From 1-Hit Wonders to Unrelenting Threats

In 1976, Thin Lizzy’s iconic hit “The Boys Are Back in Town” climbed to the 12th spot on the charts and quickly became their signature tune. However, Thin Lizzy’s claim to fame was short-lived, and they would forever remain a 1-hit wonder. While the music world moved on, cybercriminals embarked on a journey that would yield them continuous chart-topping success in the world of cyberattacks. Looking back at 2023, it’s evident that cyberthreats never let their guard down, much like a timeless hit that keeps returning to the airwaves, slightly revised.

The Rise of Cyber Incidents

Since the early days of the Creeper virus in 1971, cyber incidents have been on the rise. In 2023, the cybersecurity landscape painted a bleak picture:

  • Phishing Dominance: Phishing scams continued their reign as the most common form of cyberattack for the third consecutive year.
  • Business Impact: A staggering 46% of cyberattacks impacted businesses with fewer than 1000 employees, underscoring the vulnerability of smaller enterprises.
  • Slow Response: On average, it took 277 days to identify and contain a data breach, with an average cost of $139,000 per claim.
  • Alarming Frequency: In 2023, there was one successful cyberattack every 1.12 seconds, highlighting the relentless nature of these threats.
  • SMB Vulnerability: The average financial impact of a breach for small and medium-sized businesses (SMBs) stood at $98,000.

Preparation and Prevention

Despite the ever-growing threat landscape, not all organizations were adequately prepared to defend against cyberattacks. In fact, only 44% of companies had both a prevention and response plan for IT security incidents. Sadly, the prevailing mindset often treats cybersecurity as a backward-looking function rather than a forward-looking, value-added one.

Promising Developments

Amid these challenges, we see signs of hope. Gartner predicted that organizations that isolated or segmented their Internet of Things (IoT) devices would experience 25% fewer successful cyberattacks by 2023. This marked a significant step toward enhancing cybersecurity.

Attack Vectors: The Greatest Hits

Cybercriminals continued to adapt and evolve, employing various attack vectors to breach systems and compromise data. Some of the most prominent attack tactics included:

  • Malicious Documents: Globally, 38% of malicious email attachments were Microsoft Office formats, such as Word, PowerPoint, and Excel.
  • Archive Files: Archive files like .zip and .jar represented around 37% of all malicious file extensions.
  • RedLine Stealer Trojan: Cybersecurity experts discovered this Trojan being sold on hacking forums and the Dark Web for as little as $150, posing a significant threat to personal data security.
  • Ecommerce Exploitation: Small and medium-sized retailers became victims of formjacking code injection, highlighting the risks associated with online shopping.

Changing Motivations

Cybercriminal motivations underwent a shift, moving from mere financial gain to intelligence gathering. In 2023, 96% of targeted attacks aimed at intelligence gathering.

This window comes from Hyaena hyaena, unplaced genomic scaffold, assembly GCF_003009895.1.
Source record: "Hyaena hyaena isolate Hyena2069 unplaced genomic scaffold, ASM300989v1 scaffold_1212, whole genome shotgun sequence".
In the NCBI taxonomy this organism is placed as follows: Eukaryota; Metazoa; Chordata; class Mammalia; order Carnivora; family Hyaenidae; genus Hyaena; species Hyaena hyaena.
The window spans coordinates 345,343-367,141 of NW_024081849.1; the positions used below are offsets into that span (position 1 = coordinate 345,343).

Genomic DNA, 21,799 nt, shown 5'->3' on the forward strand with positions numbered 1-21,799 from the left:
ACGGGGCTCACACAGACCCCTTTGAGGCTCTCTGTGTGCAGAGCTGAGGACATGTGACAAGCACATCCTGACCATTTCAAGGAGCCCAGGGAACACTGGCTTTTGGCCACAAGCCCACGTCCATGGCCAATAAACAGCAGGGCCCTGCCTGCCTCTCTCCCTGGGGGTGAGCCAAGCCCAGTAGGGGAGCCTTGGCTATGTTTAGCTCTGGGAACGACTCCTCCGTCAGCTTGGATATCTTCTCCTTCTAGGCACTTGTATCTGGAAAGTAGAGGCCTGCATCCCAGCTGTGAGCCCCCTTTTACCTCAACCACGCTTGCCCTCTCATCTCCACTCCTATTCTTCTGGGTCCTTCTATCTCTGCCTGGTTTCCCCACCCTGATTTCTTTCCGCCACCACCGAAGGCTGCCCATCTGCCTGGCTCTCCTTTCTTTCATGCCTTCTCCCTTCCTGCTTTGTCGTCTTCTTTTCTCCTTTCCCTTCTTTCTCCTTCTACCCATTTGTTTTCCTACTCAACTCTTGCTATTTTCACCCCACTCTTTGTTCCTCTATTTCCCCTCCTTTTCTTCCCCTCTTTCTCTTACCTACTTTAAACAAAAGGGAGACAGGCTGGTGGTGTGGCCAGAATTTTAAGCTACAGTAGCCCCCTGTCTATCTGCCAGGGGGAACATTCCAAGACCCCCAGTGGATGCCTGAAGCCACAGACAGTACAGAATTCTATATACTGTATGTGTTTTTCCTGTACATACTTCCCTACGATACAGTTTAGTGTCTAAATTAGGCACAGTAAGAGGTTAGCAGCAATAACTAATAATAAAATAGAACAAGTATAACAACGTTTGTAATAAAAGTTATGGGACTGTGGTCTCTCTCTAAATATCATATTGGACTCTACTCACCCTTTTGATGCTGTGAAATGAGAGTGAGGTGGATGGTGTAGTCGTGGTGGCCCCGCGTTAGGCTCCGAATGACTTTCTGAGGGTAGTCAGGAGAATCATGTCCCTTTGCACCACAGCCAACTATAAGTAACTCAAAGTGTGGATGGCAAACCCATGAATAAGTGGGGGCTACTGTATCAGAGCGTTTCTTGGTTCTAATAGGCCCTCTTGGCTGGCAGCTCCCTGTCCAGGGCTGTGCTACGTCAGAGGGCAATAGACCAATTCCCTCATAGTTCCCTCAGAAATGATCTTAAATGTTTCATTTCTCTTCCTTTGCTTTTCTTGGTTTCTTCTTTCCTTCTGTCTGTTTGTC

The Phishing Phenomenon

Phishing attacks reached their highest level in three years, with more than 30% involving keyloggers. Spear phishing was the most frequent targeted attack vector, affecting small organizations at a higher rate. Notably, over 95% of malware-distributing emails required human action.

Spam Stays Relevant

Spam remained a dominant force in email-based cybercrime. Cybercriminals manipulated feedback forms on large companies’ websites to bypass spam filters and reach victims.

Cloud Solutions Hit Sour Notes

Cloud-based systems are now being targeted as more organizations shift from in-house, on-premises business applications to cloud-hosted systems. Monitoring, detection and response solutions are emerging but are playing catch up.

Mobile Takes Center Stage

Mobile platforms became a primary target, with 70% of online fraud occurring through mobile devices. More than 90% of surveyed organizations experienced compromises involving mobile devices.

Cybercrime’s Lucrative Earnings

Atlas VPN revealed that cybercrime earned criminals a staggering $1.5 trillion annually, dwarfing the revenue of major corporations.

Protecting Against the Encore

As cyberthreats continued to evolve, businesses had to adapt. IT Radix recommendations for improving cybersecurity included:

  • Multi-Layered Defense: Implementing a multi-layered defense strategy across systems, networks, programs, and data.
  • Employee Education: Educating employees about data security principles, including strong passwords and email security.
  • Cybersecurity Framework: Establishing a framework for dealing with cyberattacks.
  • Investing in Technology: Utilizing technology to protect endpoint devices, networks, and the cloud.
  • Regular Updates and Patching: Keeping all software and systems up-to-date.
  • Access Controls: Restricting access to essential information.
  • Regular Audits and Testing: Conducting cybersecurity audits and penetration testing.
  • In closing, unlike 1hit wonders, cyberattacks have proven to be an enduring threat that demands constant vigilance and adaptation. As organizations face an ever-evolving cyber landscape, your ability to stay ahead of the curve will determine your resilience in the face of unrelenting cyber adversaries.

IT Radix is here to keep you tuned in to the ever changing “Top 100 Cyberattacks” chart. Let’s talk about your cybersecurity landscape in 2024. Contact IT Radix today.

First published in our January 2024 IT Radix Resource newsletter